Sweet Caroline in Stitch and GlueEmail: 11-00
The following is in response to my question, "How did you go about converting it to stitch and glue?"
I began with a set of your plans for the frames. Built them out of 2x4 stock to get the points to draw fair lines for the bottom planking. I temporarily attached those, a stem pattern and the actual transom to the bottom. Used that as a jig to produce cardboard patterns for the side planking. The rest was just stitch and glue work. I left the temporary frames in until the hull was glued and at least two thwarts were in to keep the shape.
I have at least one photo of the stage with cardboard patterns being made. We were so busy I don't think I have as many good construction photos as I wish we did. Waiting for some good action shots to be developed. The stitch and glue style keeps the inside very clean and leaves the floor almost flat. I put in a shallow anchor well in the bow and made the forward seat as a water tight bulkhead/seat combo. I put partial bulkheads of 1/2" ply under the two after thwarts. Boat seemed stiff as all get out even with seven aboard.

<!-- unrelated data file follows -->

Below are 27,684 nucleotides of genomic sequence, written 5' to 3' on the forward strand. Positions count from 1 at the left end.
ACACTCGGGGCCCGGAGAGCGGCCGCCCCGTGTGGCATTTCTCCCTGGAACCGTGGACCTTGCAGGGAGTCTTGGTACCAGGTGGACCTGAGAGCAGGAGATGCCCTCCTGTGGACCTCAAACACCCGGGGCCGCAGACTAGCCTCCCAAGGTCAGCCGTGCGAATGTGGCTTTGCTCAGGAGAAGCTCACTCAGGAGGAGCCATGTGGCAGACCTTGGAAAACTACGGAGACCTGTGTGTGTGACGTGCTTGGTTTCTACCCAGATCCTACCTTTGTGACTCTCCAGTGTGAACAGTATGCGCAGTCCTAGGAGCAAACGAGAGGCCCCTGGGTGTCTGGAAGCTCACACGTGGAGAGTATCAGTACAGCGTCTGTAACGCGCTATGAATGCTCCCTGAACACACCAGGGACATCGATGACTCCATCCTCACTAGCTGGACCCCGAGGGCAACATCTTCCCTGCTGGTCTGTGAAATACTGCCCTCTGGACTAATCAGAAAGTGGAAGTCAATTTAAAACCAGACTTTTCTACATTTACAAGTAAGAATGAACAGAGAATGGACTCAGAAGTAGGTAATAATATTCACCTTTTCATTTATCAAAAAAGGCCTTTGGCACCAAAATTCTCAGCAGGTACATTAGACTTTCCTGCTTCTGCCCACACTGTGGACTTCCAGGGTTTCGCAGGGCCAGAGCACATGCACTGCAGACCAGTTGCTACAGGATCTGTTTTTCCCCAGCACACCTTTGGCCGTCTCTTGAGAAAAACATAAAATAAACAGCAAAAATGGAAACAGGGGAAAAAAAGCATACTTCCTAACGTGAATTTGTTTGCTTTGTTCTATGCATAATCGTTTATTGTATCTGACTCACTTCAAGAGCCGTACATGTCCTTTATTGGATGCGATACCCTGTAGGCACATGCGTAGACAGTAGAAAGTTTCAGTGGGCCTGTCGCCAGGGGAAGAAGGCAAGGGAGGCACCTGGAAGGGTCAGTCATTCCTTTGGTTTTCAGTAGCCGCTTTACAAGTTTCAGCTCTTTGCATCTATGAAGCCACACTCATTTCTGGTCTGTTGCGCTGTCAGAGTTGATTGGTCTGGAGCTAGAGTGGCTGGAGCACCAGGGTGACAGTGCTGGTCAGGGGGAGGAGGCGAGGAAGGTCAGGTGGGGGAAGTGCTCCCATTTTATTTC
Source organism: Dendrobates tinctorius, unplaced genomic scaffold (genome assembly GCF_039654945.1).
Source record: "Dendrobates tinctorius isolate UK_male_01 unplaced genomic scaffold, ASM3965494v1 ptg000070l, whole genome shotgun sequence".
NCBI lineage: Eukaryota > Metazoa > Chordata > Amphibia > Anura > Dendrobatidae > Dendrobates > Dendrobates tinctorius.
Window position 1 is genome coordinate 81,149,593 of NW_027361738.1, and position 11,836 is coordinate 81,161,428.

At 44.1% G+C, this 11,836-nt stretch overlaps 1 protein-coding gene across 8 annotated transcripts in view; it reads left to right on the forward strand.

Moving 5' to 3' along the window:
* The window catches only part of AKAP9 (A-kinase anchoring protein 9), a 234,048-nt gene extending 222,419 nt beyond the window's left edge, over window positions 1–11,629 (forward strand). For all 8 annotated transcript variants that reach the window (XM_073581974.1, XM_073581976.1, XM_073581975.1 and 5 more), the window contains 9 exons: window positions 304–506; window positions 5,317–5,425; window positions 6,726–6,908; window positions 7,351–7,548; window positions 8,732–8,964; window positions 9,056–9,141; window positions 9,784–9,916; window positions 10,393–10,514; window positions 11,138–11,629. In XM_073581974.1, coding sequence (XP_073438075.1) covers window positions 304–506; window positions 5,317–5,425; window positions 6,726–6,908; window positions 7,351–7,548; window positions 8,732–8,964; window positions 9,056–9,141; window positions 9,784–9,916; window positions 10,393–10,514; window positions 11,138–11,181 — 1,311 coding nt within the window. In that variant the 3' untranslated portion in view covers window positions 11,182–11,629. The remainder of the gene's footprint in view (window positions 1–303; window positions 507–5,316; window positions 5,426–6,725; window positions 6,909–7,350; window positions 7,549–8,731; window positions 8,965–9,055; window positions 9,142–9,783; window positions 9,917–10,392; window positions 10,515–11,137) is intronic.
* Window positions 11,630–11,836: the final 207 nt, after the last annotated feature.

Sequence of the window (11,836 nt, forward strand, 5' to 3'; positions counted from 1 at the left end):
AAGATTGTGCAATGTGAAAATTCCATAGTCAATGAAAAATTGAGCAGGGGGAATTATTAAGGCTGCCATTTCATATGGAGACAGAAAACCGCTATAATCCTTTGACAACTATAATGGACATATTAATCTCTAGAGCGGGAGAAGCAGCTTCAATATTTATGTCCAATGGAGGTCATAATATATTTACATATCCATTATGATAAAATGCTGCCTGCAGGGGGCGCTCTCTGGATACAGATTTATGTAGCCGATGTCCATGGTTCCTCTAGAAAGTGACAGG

It would not be too much trouble for you to redraw this one as a stitch and glue design. I think it may save 50 pounds also on the hull weight. I used more tape on the chines and stem and transom joints than Devlin recommends for a boat this size , but I like things overbuilt. Used 4" and 6" biaxial at all the main points. I also used three rub strip/shoes on the bottom instead of the skeg because we are working very shallow water.
You will enjoy noting that your plans (sold years ago to "dreamers" who bought plans for many boats and then realized they could not all be built)are occasionally available. The set I bought had been folded up so long, opening them was almost as hard as some of the building. The Internet has also proven to be a world of help to us newcomers. Thanks for your web site. It is wonderful.